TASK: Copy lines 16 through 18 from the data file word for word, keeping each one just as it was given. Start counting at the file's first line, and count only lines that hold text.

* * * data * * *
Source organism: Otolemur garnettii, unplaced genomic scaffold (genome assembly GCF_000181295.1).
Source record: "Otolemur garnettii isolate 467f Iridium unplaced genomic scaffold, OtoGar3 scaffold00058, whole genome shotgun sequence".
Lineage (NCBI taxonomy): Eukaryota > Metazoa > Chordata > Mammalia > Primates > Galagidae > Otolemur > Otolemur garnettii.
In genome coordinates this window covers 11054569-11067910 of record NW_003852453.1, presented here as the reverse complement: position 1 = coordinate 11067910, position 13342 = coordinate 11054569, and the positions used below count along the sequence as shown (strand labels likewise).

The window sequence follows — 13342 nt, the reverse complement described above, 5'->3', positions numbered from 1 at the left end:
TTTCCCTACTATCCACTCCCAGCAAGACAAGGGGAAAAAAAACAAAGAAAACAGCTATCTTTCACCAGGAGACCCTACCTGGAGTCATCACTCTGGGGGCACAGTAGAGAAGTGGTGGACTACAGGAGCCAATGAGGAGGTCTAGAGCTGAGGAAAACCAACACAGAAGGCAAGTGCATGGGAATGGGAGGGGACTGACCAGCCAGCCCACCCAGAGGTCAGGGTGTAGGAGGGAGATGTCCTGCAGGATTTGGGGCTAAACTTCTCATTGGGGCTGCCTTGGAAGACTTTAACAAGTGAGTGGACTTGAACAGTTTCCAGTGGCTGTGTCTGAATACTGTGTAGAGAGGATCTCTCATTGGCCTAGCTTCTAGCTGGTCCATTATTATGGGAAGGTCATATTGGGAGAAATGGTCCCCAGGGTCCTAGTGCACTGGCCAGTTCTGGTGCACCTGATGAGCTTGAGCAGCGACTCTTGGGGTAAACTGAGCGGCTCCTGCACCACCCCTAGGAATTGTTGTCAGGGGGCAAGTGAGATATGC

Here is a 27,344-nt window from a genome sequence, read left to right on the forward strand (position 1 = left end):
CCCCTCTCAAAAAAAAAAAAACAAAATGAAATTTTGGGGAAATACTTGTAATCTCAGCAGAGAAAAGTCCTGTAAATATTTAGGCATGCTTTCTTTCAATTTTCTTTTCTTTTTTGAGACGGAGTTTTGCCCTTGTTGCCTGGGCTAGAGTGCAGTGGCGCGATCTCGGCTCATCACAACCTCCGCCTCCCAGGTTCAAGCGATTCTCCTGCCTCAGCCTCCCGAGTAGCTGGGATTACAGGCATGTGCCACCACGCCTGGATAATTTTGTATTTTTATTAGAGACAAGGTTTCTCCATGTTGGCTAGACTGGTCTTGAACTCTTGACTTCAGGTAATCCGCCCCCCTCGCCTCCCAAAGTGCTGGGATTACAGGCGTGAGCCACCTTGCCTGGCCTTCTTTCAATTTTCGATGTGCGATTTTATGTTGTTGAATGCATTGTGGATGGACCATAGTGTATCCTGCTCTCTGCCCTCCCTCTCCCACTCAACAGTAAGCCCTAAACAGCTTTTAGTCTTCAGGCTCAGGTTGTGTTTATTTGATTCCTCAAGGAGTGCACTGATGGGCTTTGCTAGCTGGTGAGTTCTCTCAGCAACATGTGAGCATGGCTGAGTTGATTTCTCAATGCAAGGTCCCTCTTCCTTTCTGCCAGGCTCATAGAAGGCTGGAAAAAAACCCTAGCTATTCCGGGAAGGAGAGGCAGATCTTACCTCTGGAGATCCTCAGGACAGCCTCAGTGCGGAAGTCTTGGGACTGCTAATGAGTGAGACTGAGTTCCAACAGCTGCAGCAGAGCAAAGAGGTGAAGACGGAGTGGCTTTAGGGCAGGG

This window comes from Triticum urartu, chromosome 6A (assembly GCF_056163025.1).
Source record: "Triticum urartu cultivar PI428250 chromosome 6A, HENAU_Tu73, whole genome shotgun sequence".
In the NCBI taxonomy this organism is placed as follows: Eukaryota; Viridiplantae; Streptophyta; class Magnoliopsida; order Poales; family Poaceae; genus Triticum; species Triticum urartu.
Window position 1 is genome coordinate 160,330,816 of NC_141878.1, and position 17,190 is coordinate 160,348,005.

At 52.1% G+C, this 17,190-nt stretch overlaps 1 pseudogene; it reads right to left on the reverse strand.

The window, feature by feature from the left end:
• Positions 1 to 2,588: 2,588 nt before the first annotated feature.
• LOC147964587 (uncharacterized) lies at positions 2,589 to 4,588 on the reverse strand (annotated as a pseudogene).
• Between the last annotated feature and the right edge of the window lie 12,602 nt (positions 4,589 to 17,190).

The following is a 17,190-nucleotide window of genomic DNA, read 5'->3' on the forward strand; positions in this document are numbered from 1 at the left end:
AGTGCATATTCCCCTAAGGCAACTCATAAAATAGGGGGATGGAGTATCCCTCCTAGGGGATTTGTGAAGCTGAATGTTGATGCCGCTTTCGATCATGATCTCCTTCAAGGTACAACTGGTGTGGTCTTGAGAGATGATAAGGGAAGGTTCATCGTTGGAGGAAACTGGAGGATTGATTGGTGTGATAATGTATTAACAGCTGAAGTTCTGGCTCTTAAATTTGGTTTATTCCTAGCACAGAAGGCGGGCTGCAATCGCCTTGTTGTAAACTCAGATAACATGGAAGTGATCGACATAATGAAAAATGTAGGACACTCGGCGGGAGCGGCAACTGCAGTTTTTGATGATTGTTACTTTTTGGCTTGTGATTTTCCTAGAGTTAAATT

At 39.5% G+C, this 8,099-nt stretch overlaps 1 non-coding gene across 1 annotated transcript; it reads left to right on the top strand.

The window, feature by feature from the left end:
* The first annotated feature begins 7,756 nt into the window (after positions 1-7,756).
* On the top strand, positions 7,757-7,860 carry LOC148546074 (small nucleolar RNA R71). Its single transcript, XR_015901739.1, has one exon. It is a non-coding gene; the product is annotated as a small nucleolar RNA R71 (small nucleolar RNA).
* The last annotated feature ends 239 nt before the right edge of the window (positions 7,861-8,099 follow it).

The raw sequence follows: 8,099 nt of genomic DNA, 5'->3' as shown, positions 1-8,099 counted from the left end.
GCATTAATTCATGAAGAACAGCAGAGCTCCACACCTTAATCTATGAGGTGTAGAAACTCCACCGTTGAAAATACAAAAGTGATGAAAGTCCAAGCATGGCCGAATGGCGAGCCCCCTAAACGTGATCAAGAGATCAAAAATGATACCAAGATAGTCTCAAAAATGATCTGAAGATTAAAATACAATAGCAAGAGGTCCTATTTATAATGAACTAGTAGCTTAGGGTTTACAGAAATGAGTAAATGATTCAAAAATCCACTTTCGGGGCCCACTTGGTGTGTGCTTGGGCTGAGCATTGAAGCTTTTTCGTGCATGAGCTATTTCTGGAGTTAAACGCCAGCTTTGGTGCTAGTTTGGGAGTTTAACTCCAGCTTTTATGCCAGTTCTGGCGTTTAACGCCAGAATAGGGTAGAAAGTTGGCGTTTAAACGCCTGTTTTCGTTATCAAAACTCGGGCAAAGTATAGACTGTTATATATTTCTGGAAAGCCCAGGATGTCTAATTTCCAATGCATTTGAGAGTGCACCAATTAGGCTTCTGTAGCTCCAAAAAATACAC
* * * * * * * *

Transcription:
• LOC147964587 (uncharacterized) lies at positions 2,589 to 4,588 on the reverse strand (annotated as a pseudogene).
• Between the last annotated feature and the right edge of the window lie 12,602 nt (positions 4,589 to 17,190).

The following is a 17,190-nucleotide window of genomic DNA, read 5'->3' on the forward strand; positions in this document are numbered from 1 at the left end: